Beijing Preparing For Parade

      Police cleared streets and office buildings in parts of China's capital Friday for a full dress rehearsal of celebrations for 60 years of communist rule.

   Patrons and employees spilled out on to the streets from offices, shops and restaurants shortly after lunch, hustling to subways and buses to meet a curfew in all-but name. Tactical police units with automatic rifles and paramilitary police lined thoroughfares as camouflaged tanks, trucks bearing intercontinental ballistic missiles and parade floats with models of the Great Hall of the People rumbled toward Tiananmen Square for the late-night practice for the Oct. 1 parade.

    There were no crowds to cheer. The convoys passed sidewalks empty except for security. Notices went out earlier in the week politely suggesting that people working in the no-go zones leave by late afternoon and people living there stay home.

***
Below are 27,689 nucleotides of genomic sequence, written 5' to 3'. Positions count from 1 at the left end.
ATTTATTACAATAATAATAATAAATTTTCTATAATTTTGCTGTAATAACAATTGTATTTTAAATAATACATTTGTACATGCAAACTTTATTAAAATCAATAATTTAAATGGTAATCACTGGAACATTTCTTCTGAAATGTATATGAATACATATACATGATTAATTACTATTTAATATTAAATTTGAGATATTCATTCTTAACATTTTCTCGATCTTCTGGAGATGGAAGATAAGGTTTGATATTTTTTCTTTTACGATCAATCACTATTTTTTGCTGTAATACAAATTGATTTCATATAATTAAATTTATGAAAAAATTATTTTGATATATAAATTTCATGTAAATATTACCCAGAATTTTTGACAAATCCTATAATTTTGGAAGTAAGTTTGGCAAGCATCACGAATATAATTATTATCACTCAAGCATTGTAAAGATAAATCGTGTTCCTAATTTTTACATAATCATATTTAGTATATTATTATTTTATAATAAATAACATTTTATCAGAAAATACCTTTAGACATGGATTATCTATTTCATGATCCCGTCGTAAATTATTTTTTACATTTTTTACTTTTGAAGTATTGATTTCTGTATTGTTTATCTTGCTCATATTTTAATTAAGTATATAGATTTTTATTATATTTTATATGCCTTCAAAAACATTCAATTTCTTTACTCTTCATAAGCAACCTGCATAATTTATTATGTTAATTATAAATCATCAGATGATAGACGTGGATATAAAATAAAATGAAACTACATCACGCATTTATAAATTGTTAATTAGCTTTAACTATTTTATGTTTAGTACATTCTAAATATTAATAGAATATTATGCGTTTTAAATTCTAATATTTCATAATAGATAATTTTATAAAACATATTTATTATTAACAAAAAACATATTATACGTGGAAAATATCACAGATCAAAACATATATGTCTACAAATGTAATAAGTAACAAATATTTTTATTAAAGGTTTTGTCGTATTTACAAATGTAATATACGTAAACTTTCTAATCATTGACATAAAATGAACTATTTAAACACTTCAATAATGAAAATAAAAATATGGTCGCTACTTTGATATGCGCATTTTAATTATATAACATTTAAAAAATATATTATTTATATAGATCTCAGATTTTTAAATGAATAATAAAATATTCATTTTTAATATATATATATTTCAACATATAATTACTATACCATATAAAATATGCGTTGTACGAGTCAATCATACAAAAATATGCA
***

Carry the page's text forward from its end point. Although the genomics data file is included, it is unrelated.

The parade with its displays of mass precision and military firepower is likely to delight and inspire patriotism when it's broadcast live nationwide. It's a spectacle to rival the last year's roundly praised Beijing Olympic opening ceremony. Some 200,000 people will perform, among them 80,000 primary and secondary school students who will flip cards on cue to form pictures and Chinese characters.

    Many Chinese are justifiably proud of what China has achieved since the People's Republic was founded in 1949 — a transformation from an impoverished, war-wracked country to an economic and diplomatic power. "The motherland everyday gets greater and stronger. I'm truly happy," said Zhang Lianfa, a middle-aged worker, milling about a neighborhood of four-story apartment buildings as mechanized artillery rattled by a block away.

   The heavy security is partly an attempt to keep under wraps key features of the parade to build suspense for the celebrations and partly intended to prevent any disruptions. The government is worried about a spillover from the recent ethnic unrest in its volatile western region of Xinjiang as well as trouble from petitioners who pour into the capital to complain about local injustices, according to The Associated Press.

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